Whether George Soros or Steve Forbes spend their personal funds or corporate funds to push an agenda . . . how much does it actually matter?
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  #11  
Old 01-28-2010, 02:53 PM
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Quote:
Originally Posted by Billybob View Post
Should the country expect more from the Constitutional Law Professor in Chief?

We've already heard the "political financing sky is falling hysteria" from the unwashed masses of liberal constitutional scholars on this forum, but is it fair to expect more from the first Black Editor of the Harvard Law Review?

President Wrong on Citizens United Case

[Bradley A. Smith]

Tonight the president engaged in demogoguery of the worst kind, when he claimed that last week's Supreme Court decision in Citizens United v. FEC, "open[ed] the floodgates for special interests including foreign corporations to spend without limit in our elections . Well I don't think American elections should be bankrolled by America's most powerful interests, or worse, by foreign entities."

The president's statement is false.

The Court held that 2 U.S.C. Section 441a, which prohibits all corporate political spending, is unconstitutional. Foreign nationals, specifically defined to include foreign corporations, are prohibiting from making "a contribution or donation of money or ather thing of value, or to make an express or implied promise to make a contribution or donation, in connection with a Federal, State or local election" under 2 U.S.C. Section 441e, which was not at issue in the case. Foreign corporations are also prohibited, under 2 U.S.C. 441e, from making any contribution or donation to any committee of any political party, and they prohibited from making any "expenditure, independent expenditure, or disbursement for an electioneering communication... ."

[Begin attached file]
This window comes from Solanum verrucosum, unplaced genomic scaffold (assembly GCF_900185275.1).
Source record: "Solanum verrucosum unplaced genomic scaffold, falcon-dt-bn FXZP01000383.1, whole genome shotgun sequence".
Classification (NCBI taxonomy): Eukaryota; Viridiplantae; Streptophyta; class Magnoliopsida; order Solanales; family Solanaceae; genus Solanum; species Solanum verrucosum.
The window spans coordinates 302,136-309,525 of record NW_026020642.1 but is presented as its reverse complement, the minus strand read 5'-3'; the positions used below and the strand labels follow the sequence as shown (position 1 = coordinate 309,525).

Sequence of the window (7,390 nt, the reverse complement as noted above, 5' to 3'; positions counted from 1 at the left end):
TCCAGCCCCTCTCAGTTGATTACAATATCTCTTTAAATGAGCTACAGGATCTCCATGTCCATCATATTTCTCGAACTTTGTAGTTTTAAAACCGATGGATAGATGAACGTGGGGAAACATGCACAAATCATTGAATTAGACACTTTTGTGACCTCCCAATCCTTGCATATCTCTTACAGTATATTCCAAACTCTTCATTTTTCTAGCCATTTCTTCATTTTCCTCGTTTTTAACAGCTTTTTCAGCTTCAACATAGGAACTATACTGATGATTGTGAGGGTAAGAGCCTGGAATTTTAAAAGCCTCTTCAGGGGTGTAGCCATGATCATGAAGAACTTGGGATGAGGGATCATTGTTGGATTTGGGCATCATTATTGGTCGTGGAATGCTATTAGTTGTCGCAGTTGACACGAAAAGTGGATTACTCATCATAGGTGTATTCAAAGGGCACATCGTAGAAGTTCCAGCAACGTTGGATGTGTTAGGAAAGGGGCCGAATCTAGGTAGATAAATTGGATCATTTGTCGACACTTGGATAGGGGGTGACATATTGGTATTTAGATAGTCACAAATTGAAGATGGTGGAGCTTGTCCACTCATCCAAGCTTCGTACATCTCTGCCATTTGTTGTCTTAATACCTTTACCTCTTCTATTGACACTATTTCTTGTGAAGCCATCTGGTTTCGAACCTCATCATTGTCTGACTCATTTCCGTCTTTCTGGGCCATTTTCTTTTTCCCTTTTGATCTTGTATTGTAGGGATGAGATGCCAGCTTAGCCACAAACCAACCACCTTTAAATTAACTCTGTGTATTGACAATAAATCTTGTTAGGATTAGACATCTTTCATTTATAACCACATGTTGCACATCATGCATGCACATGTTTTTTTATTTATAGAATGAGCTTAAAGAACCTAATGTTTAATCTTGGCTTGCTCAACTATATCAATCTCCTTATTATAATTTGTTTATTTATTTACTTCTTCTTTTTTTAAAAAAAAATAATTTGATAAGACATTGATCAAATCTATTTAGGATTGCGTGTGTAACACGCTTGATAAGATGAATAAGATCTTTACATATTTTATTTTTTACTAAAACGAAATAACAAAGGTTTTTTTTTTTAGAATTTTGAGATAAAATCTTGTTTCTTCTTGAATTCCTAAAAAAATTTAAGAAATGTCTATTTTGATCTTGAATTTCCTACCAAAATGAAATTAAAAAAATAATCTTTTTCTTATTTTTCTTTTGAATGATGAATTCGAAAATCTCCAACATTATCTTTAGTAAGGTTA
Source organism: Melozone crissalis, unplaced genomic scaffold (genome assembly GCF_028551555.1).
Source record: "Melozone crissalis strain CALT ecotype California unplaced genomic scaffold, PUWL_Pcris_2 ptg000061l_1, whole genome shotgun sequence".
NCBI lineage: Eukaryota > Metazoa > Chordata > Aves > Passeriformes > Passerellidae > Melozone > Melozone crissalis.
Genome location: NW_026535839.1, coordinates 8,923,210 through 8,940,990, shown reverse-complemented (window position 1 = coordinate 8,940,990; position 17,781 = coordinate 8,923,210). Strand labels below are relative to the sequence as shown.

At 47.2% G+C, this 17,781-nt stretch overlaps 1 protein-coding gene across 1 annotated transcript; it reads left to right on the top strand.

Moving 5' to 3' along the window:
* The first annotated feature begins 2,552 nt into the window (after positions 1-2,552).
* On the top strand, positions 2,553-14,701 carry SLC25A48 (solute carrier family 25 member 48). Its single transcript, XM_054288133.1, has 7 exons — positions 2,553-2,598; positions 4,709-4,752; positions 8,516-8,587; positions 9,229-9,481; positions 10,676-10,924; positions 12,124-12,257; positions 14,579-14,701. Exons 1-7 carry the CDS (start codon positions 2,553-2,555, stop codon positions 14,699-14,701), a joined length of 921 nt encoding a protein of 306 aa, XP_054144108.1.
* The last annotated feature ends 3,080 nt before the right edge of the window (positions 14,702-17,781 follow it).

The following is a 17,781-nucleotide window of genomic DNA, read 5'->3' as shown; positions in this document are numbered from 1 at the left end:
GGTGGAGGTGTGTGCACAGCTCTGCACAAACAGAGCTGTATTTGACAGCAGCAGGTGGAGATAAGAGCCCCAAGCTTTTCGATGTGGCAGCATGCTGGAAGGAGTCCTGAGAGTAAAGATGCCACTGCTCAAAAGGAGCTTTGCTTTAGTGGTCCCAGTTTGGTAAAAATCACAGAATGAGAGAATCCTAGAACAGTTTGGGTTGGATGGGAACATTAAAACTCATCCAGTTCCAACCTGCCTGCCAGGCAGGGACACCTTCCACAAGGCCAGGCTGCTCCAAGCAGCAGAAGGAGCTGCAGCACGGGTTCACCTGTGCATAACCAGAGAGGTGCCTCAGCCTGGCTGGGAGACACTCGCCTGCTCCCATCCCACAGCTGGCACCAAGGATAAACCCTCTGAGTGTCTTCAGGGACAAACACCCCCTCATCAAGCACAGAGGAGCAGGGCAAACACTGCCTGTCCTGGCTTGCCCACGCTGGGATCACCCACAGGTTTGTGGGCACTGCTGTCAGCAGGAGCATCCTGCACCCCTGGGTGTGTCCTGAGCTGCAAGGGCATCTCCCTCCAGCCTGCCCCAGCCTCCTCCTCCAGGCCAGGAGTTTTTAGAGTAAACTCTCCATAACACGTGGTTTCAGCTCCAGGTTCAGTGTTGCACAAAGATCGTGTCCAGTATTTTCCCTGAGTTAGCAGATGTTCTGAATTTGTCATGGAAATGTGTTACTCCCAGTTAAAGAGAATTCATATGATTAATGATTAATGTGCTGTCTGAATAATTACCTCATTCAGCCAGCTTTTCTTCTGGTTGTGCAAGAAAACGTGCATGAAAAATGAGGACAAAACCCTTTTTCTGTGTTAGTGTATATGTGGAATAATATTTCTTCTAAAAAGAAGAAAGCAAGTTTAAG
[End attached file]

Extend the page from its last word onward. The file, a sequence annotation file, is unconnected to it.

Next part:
This is either blithering ignorance of the law, or demogoguery of the worst kind.
Bradley A. Smith is Josiah H. Blackmore II/Shirley M. Nault Designated Professor of Law at Capital University Law School

http://corner.nationalreview.com/post/?q=ZTVkODZiM2M0ODEzOGQ3MTMwYzgzYjNmODBiMzQzZjk=
again with this agitprop article from the c.i.a.'s mouthpiece?

this is the second (that i know of) thread in which you have posted this same article.

can't you find other sources for your campaign of disinformation?
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Old 01-28-2010, 02:54 PM